When it comes to figures, the challenge seems gigantic: 23 individuals, on 13 motorcycles covered 3.400 kilometers in 12 days; slept in 13 hotel rooms, boarded three ferries, took at least 1000 pictures (some with a drone) were offered several kilos of cod, salmon and reindeer in multiple presentations, and enjoyed an invaluable quantity of the best raspberries in the world. Of course, friendship, camaraderie, empathy, as well as the profusion and diversity of landscape (fiords, mountains, rivers, tundra, cliffs, waterfalls, cascades, snow, islands) are non-quantifiable aspects of the ride.
Last but not least, a profound admiration for the indigenous people of the remote Lapland. The Sami have conquered their right to their own parliament and to raise their own flag even though their nationality may be Norwegian, Swedish, Finn or Russian, depending on where they were born. Their mastery as artisans has gained them international reputation, especially in the making of spectacular silver jewelry.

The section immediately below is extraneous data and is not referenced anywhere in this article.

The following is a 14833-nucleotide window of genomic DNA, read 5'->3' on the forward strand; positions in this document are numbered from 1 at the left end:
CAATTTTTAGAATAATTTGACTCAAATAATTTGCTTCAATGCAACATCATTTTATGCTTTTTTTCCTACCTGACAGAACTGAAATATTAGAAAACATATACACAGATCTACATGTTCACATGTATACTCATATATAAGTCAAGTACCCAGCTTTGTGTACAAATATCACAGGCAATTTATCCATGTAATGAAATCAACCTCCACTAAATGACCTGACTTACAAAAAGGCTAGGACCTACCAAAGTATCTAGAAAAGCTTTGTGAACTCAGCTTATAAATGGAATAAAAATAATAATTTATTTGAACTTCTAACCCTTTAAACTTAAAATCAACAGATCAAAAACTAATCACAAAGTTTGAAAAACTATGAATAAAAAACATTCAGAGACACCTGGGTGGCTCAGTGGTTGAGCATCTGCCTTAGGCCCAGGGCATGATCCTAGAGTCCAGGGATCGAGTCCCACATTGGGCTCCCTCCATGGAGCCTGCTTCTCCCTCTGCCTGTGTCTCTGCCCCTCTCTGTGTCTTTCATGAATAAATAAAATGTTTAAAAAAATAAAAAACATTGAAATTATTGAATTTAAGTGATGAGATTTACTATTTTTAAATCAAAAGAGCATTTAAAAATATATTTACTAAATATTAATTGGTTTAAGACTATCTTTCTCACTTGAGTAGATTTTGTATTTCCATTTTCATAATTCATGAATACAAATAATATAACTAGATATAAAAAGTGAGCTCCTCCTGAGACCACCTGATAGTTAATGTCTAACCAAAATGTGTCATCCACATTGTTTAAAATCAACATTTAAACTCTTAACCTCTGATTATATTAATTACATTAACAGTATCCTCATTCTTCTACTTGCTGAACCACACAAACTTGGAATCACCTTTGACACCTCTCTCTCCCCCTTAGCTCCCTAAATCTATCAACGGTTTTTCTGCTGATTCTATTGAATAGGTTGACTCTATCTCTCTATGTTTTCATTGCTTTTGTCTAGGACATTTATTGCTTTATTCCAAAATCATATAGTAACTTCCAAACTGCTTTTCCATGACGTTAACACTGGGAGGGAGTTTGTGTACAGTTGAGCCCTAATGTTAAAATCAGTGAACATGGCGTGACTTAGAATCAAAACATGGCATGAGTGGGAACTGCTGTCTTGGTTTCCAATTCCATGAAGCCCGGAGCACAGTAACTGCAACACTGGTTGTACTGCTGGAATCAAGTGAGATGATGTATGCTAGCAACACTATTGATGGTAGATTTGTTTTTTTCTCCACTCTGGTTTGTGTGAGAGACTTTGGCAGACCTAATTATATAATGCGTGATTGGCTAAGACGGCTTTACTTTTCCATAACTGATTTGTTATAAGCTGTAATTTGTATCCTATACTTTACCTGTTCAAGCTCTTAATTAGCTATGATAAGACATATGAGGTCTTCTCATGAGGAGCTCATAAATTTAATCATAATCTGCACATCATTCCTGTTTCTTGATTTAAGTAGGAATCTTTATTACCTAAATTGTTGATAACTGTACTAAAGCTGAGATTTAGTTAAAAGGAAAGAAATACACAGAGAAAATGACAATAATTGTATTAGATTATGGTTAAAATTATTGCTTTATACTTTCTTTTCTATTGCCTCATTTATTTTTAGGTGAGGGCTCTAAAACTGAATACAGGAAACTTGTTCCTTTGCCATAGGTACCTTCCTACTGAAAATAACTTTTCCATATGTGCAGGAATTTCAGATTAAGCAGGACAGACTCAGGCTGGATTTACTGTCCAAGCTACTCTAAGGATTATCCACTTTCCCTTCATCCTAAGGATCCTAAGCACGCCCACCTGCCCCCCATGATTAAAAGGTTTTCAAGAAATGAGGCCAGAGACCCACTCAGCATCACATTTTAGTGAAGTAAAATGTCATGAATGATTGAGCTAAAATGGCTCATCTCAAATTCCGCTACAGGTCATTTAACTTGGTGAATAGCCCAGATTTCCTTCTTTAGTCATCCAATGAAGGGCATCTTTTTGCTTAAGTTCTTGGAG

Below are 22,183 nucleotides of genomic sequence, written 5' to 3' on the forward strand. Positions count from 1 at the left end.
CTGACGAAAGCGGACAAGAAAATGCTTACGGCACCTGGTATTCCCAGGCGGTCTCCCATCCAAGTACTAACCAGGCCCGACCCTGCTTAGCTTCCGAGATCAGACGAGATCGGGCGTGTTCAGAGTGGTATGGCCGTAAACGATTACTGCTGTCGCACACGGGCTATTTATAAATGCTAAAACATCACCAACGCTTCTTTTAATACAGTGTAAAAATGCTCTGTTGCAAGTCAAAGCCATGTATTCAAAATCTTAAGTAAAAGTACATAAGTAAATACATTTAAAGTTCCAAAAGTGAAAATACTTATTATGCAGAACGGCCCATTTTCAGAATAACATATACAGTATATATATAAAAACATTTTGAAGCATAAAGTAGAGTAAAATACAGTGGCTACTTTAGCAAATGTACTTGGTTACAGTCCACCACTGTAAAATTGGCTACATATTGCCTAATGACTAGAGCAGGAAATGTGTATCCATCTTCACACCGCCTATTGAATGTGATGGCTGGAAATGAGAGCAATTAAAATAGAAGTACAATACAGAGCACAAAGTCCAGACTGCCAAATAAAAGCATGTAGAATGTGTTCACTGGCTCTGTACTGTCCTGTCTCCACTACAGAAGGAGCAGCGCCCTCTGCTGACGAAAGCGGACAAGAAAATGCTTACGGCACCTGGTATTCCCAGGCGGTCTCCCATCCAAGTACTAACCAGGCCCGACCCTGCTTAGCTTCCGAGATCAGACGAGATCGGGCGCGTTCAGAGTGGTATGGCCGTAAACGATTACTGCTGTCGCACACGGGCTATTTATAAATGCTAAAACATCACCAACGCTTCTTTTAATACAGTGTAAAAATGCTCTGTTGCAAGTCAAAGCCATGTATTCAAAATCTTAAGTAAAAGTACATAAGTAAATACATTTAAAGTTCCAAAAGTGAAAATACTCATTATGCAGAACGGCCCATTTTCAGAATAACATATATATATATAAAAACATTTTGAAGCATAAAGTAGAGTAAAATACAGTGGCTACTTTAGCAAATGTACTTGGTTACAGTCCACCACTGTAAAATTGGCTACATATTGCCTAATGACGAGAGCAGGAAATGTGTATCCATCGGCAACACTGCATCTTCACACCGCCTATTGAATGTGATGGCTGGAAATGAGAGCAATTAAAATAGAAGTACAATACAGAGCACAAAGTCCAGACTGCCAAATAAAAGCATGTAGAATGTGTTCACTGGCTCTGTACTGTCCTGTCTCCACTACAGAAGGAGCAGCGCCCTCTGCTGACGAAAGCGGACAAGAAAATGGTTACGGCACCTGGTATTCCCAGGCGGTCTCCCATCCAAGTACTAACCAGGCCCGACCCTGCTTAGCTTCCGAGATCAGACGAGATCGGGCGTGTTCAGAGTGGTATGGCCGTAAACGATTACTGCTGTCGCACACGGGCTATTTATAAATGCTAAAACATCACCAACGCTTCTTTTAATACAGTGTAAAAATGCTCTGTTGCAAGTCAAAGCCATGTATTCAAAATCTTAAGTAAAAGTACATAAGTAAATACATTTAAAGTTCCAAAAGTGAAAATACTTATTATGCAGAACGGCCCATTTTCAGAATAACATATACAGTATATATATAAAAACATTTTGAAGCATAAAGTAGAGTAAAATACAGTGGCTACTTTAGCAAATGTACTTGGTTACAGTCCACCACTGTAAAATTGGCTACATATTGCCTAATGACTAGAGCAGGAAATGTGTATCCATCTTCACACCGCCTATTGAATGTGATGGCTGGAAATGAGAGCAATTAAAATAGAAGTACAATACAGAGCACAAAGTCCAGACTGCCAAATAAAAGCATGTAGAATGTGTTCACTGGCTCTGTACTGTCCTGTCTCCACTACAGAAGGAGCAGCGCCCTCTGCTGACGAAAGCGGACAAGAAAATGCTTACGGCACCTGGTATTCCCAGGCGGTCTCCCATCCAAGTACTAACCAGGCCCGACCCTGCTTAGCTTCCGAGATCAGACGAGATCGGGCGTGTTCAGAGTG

Beyond landmarks such as the Arctic Circle and the North Cape, the visitors of Northern Norway can have a glimpse on the life in that region through the millenary petroglyphs in the museum of Alta and an immersion in the Sami culture by visiting their museum.
Fishing towns, wooden houses and docks often painted in the colors of mustard and of brick, flowered fields, waters serving as mirrors to duplicate the beauty of massive highlands will stay forever in our memories of the trip to North Cape together with the smell of fresh green and of the Sea of Norway.
We will also remember a few Norwegian words such as takk (for thank you,) ut (for out,) fisk (for fish,) and:
Farvel for good bye!...